I think one of the most important things you highlighted here was the importance of thinking about and appreciating the value of time. Often times, we we forget to slow ourselves down in a society where speed is a talent. I love that you realize and explain the importance of real sustenance rather than just looking for a quick fix. We are all inclined to do what is easiest but I commend you for truly sticking to a routine. Have a great rest of your time!
First of all, I really enjoyed all of the pictures of your food! Second, I agree that it is hard to balance everything and still be able to cook a good meal. I’ve found that it is stressful to make time to cook food while balancing school, work, and time for myself/friends. I look forward to the day that I no longer have homework looming over me. Because I know I have to do these things–such as clean my apartment and cook food to eat–I will often put on my headphones and listen to a podcast while I’m doing these things so that I can get something done and still feel like I’m enjoying my time. Thanks for sharing!
I envy your cooking skills. It was just recently that I learned how to make some of the basics. My typical diet consists of a lot of eating out and Ramen. I wish that I had the patience to whip up some meals like these. I always try to expand the list of entrees that I can cook, but I feel like there is not enough time in the day. Congrats on the many tasteful dishes!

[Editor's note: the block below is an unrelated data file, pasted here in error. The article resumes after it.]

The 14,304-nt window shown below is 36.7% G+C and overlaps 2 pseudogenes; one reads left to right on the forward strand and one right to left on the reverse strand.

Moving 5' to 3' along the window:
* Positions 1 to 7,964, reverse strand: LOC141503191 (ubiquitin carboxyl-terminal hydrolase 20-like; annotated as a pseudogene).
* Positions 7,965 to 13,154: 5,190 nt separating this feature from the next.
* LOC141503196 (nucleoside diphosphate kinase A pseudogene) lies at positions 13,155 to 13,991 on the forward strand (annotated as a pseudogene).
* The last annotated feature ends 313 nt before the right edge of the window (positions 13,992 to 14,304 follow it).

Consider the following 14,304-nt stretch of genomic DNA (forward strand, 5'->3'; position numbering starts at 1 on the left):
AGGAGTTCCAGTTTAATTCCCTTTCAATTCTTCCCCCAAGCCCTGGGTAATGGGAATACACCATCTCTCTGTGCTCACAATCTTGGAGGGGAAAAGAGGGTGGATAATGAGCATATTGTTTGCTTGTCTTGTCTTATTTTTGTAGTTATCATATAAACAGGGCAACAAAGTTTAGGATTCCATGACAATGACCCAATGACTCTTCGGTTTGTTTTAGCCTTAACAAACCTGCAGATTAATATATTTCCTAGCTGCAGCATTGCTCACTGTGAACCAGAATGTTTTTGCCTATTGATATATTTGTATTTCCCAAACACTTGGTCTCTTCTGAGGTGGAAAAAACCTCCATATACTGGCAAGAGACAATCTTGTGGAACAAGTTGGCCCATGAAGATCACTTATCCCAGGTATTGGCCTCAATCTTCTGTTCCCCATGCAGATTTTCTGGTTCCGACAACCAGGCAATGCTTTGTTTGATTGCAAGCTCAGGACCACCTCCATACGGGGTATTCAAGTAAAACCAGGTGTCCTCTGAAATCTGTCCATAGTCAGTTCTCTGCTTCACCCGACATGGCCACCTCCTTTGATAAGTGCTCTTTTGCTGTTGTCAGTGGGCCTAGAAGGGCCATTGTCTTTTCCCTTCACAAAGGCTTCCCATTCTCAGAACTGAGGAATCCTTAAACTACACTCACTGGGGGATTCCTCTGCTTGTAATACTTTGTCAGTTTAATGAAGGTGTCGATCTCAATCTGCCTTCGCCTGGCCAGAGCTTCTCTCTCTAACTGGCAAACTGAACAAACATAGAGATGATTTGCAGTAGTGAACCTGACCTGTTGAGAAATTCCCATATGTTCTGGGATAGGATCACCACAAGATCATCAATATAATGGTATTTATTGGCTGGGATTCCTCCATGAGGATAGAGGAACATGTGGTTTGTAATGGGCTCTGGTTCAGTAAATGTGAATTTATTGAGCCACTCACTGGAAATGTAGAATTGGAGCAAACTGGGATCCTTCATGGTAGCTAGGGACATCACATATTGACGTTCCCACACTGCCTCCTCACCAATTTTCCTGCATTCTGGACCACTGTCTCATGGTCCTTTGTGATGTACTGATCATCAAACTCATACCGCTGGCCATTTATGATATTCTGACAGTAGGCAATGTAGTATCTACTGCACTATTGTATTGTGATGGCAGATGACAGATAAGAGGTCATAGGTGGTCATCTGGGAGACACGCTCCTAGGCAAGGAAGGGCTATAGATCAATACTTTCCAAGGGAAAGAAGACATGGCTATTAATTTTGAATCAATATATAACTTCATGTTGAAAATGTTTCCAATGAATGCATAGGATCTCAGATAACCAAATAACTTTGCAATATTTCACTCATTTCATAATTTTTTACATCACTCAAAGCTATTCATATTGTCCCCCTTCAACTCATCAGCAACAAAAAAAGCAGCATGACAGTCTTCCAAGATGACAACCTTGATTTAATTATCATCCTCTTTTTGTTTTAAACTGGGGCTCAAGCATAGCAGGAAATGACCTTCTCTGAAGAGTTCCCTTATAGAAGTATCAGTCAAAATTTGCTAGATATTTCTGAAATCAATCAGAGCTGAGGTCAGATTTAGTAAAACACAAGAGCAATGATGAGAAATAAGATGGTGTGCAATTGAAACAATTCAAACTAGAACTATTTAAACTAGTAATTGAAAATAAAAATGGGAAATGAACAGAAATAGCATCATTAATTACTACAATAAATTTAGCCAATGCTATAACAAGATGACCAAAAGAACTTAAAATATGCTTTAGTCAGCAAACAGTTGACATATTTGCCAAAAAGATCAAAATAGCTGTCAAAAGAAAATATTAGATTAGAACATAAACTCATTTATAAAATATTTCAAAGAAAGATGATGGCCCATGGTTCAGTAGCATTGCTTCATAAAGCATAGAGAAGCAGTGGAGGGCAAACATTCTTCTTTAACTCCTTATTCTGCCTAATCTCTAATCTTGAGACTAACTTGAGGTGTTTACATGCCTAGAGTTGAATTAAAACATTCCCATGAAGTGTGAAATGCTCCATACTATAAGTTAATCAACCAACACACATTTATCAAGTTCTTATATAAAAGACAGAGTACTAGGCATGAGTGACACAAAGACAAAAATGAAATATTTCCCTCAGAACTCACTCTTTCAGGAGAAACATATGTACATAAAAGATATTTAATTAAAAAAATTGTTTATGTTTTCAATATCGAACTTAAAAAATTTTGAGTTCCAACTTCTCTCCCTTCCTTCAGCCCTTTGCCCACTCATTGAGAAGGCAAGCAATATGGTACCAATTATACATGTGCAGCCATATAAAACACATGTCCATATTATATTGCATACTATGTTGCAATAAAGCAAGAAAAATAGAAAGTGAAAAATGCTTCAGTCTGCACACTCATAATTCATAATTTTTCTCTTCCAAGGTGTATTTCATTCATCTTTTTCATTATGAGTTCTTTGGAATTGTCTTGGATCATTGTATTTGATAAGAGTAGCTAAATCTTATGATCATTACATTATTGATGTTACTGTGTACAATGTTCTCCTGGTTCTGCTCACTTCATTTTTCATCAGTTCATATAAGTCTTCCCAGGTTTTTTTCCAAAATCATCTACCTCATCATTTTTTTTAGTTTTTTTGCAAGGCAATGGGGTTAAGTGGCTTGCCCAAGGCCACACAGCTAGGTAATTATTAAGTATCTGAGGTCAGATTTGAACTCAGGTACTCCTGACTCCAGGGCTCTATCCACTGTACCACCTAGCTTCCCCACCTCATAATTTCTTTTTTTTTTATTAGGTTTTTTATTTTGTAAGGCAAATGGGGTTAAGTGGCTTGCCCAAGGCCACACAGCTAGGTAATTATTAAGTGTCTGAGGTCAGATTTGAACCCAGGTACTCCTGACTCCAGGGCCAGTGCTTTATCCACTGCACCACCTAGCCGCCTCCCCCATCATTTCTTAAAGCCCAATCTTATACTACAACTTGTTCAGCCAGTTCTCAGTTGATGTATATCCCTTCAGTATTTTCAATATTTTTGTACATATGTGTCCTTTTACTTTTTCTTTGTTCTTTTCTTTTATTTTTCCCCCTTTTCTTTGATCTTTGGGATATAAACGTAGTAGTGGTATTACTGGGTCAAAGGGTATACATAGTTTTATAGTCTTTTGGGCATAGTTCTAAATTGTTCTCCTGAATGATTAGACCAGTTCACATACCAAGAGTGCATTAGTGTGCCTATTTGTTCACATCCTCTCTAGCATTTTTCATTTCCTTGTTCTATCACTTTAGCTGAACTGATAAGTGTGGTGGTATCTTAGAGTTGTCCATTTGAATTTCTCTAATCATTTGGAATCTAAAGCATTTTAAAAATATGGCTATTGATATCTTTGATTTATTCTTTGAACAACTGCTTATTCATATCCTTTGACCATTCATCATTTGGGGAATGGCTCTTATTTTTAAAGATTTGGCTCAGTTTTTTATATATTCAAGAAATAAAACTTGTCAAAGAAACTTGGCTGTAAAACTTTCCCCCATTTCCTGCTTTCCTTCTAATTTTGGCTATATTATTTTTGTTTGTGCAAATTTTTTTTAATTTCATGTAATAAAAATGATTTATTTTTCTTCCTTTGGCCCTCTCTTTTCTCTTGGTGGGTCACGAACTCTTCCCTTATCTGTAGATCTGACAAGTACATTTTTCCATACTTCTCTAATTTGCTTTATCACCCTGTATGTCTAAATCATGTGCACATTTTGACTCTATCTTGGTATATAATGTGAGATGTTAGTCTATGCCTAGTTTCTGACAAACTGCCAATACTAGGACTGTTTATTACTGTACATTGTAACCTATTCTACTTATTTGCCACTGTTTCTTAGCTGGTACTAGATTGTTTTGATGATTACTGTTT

Thank you for sharing about your cooking! I love to cook my own meals. It can be a struggle at times when you’re exhausted after a long day of school and hockey but I love to have the ability to control what is going into my body. As an athlete, this is extremely important. Even as I get older, being in the habit of cooking for myself will be beneficial to my overall health.